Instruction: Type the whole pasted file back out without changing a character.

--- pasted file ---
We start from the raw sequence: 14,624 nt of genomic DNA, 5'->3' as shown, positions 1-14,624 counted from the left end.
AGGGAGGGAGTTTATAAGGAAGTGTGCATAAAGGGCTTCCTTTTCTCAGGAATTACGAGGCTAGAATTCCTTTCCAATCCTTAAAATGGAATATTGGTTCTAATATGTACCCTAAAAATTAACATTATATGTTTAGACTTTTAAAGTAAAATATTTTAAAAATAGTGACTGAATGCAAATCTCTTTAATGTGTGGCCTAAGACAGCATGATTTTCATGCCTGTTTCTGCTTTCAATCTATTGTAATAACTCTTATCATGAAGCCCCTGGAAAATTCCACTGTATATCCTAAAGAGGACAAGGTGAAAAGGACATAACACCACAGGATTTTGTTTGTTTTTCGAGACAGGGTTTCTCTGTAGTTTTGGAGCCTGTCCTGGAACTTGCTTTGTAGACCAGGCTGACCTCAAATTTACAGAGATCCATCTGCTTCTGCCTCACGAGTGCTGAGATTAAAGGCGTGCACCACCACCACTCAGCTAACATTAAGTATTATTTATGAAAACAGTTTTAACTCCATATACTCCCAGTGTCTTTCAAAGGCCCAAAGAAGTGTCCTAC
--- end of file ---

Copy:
We start from the raw sequence: 14,624 nt of genomic DNA, 5'->3' as shown, positions 1-14,624 counted from the left end.
AGGGAGGGAGTTTATAAGGAAGTGTGCATAAAGGGCTTCCTTTTCTCAGGAATTACGAGGCTAGAATTCCTTTCCAATCCTTAAAATGGAATATTGGTTCTAATATGTACCCTAAAAATTAACATTATATGTTTAGACTTTTAAAGTAAAATATTTTAAAAATAGTGACTGAATGCAAATCTCTTTAATGTGTGGCCTAAGACAGCATGATTTTCATGCCTGTTTCTGCTTTCAATCTATTGTAATAACTCTTATCATGAAGCCCCTGGAAAATTCCACTGTATATCCTAAAGAGGACAAGGTGAAAAGGACATAACACCACAGGATTTTGTTTGTTTTTCGAGACAGGGTTTCTCTGTAGTTTTGGAGCCTGTCCTGGAACTTGCTTTGTAGACCAGGCTGACCTCAAATTTACAGAGATCCATCTGCTTCTGCCTCACGAGTGCTGAGATTAAAGGCGTGCACCACCACCACTCAGCTAACATTAAGTATTATTTATGAAAACAGTTTTAACTCCATATACTCCCAGTGTCTTTCAAAGGCCCAAAGAAGTGTCCTAC